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Considerable criticism exists today against the licensing requirements of the exchanges in that they do not require persons who register the securities on the exchange to tell their full story, adequately, sufficiently. Some unfortunate controversies have been raised, not very long ago, with reference to matters of that type.

Mr. PETTENGILL. Might it be said that, in defense of the need for additional regulation over and above the control of human self interest and cupidity and further that if the New York Stock Exchange, for example, were to increase its margin requirements, and the Chicago Stock Exchange would not do so, that the business would be lost to one exchange and go to the other?

Commissioner LANDIS. That might be true; yes.

Mr. PETTENGILL. And so, general legislation that would regulate margin requirements in all stock exchanges might work to the advantage and protection of all exchanging?

Commissioner LANDIS. Of course, I think that is one thing that it is desirable always to keep in mind on the question of this matter, namely, when we commonly talk and think of the New York Stock Exchange, which, of course, handles more traffic of this nature than any other, we criticize perhaps a requirement of the New York Stock Exchange, but I think it should be remembered that those requirements are very much higher than those prevailing in many exchanges all over the country, with smaller traffic, it is true. Perhaps not in Chicago.

This bill produces uniformity, and yet this bill does not look forward to freezing over the situation completely. In other words, it gives administrative discretion to the Commission to treat the Cincinnati Exchange differently from the New York Exchange because perhaps of different requirements that may be necessary there.

The CHAIRMAN. But, your standards are fixed?

Commissioner LANDIS. There are minimum standards and the general standard.

The CHAIRMAN. Even though the stock exchanges have all these rights to make changes, have the same right to change back to former practices.

Commissioner LANDIS. Yes, sir.

The CHAIRMAN. And under this law they would not be allowed to do that?

Commissioner LANDIS. No.

Mr. KENNEY. Mr. Chairman

The CHAIRMAN. Mr. Kenney.

Mr. KENNEY. As I recall it, the Roper report made a general observation or suggestion that something new and less harmful should be found to take the place of widespread speculation or gambling on the part of the masses of the people.

Commissioner LANDIS. Yes, it does.

Mr. KENNEY. Would you be good enough to read that part of the report, which I understand is very brief?

Commissioner LANDIS. I would be very glad to.

It must always be recognized that the average man has an inherent instinct for gambling in some form or other. It has been recognized as a social evil, always inveighed against since early times. No method of combating it has ever been completely successful. If once abolished in one form it seems always to crop out in another. In America the man of average income has perhaps turned to the stock exchange because of the prohibition of various forms of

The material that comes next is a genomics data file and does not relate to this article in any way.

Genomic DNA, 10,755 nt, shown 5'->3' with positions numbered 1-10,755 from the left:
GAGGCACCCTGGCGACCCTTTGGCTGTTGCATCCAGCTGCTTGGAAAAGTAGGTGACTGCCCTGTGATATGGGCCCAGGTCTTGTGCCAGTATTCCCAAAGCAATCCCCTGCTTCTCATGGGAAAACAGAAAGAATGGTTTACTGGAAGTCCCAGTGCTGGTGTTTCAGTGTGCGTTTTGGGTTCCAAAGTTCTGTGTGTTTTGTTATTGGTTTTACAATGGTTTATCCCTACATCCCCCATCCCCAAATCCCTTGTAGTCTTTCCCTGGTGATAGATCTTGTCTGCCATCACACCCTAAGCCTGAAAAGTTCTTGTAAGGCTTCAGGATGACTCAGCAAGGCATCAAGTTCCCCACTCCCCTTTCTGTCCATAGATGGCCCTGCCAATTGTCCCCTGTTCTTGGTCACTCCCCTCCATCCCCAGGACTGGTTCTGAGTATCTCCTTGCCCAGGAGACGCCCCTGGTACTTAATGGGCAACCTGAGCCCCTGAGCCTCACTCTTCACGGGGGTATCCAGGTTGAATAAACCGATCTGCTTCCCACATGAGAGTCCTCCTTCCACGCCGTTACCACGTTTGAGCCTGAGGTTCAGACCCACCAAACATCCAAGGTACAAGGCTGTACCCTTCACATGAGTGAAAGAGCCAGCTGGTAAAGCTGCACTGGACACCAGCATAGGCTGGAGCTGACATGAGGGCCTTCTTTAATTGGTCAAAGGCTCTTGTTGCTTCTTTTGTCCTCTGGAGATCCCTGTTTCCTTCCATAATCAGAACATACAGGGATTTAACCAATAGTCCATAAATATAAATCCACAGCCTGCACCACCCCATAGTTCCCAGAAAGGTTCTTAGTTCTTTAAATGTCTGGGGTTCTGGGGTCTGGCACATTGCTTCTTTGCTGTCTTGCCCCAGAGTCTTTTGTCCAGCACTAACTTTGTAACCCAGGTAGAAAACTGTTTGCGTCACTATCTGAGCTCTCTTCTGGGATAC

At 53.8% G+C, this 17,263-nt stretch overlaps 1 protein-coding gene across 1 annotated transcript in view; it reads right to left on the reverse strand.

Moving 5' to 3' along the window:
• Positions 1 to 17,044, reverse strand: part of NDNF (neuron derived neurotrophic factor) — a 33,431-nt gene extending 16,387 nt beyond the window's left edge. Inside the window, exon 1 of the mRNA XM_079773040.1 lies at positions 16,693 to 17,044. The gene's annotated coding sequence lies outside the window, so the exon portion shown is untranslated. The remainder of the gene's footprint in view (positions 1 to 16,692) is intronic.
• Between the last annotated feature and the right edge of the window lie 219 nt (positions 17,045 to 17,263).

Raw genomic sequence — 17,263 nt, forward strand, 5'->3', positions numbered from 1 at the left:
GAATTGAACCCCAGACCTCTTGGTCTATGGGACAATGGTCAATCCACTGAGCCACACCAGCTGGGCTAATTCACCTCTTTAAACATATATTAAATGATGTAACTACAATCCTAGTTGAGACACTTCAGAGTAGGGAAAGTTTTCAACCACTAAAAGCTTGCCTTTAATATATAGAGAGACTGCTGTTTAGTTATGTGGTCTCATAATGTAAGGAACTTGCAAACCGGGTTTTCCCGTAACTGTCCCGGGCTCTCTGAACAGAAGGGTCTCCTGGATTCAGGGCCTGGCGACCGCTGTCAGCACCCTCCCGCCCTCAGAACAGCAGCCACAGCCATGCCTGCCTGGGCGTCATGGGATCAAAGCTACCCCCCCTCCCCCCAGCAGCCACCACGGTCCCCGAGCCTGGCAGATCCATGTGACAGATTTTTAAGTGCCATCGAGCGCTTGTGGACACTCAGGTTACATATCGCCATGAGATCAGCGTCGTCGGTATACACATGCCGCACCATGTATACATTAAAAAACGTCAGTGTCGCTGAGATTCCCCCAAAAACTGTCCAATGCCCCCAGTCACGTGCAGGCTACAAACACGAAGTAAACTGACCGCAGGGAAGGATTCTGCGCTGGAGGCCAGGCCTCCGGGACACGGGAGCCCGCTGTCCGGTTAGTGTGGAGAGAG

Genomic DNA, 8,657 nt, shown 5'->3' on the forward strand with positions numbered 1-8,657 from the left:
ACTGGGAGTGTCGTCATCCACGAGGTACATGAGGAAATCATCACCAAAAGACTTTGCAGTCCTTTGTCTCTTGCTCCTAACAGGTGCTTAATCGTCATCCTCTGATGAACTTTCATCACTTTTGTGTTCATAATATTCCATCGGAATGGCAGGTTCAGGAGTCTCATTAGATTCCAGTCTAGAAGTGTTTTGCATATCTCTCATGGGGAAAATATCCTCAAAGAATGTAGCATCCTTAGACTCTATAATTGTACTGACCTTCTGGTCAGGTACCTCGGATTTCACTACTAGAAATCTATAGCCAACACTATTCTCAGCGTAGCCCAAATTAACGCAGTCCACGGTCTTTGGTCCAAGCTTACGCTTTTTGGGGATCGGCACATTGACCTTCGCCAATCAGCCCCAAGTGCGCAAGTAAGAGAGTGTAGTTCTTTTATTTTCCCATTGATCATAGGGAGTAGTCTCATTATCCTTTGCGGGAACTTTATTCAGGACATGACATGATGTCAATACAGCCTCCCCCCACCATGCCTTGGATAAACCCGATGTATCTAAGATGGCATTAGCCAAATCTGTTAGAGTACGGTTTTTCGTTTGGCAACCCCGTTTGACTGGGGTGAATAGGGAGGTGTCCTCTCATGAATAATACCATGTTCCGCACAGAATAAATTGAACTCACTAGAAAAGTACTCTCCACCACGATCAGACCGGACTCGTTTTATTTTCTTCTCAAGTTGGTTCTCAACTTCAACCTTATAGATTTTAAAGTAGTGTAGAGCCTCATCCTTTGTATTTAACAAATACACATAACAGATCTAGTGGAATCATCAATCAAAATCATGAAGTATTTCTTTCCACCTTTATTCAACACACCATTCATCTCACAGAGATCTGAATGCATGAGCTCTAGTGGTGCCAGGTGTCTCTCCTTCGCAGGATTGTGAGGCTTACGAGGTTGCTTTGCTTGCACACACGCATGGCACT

gambling. If the speculative tendencies of our people could be turned into other channels, this instinct might be satisfied without the far-reaching economic consequences which come from wide-spread public speculation in the stock market.

Mr. KENNEY. Now, the committee has reference, I suppose, to other forms of gambling outside of the stock exchange?

Commissioner LANDIS. Yes.

Mr. KENNEY. Now, in that connection, I would like to ask the Commissioner if he saw in the Time magazine of February 5 a reference to that part of the report with a significant head note that a bill for a national lottery had been introduced in the House of Representatives.

Commissioner LANDIS. I did not see that.

Mr. KENNEY. I will be very glad to send the Commissioner a copy of the magazine.

Commissioner LANDIS. I would like to see that.

The CHAIRMAN. Any further questions of Mr. Landis?

Mr. MARLAND. Mr. Chairman

The CHAIRMAN. Mr. Marland.

Mr. MARLAND. Mr. Commissioner, how can it be construed as an interference of interstate commerce, when a person sells on the New York Stock Exchange a security he does not own?

Commissioner LANDIS. The way in which it can be construed as an interference with interstate commerce is that the wide practice of that kind of a device may have a tendency to depress prices to an undesirable level, even to an artificial level, and for that reason be a burden on interstate commerce; in other words, to destroy the real market that might otherwise be available in securities of that type.

The particular transaction by itself, of course, means nothing; but it is the cumulative effect of those transactions which, if, as economists say, it has these effects upon the market, furnishes justification to deal with those practices just as much as any other practice which may be one which may manipulate prices.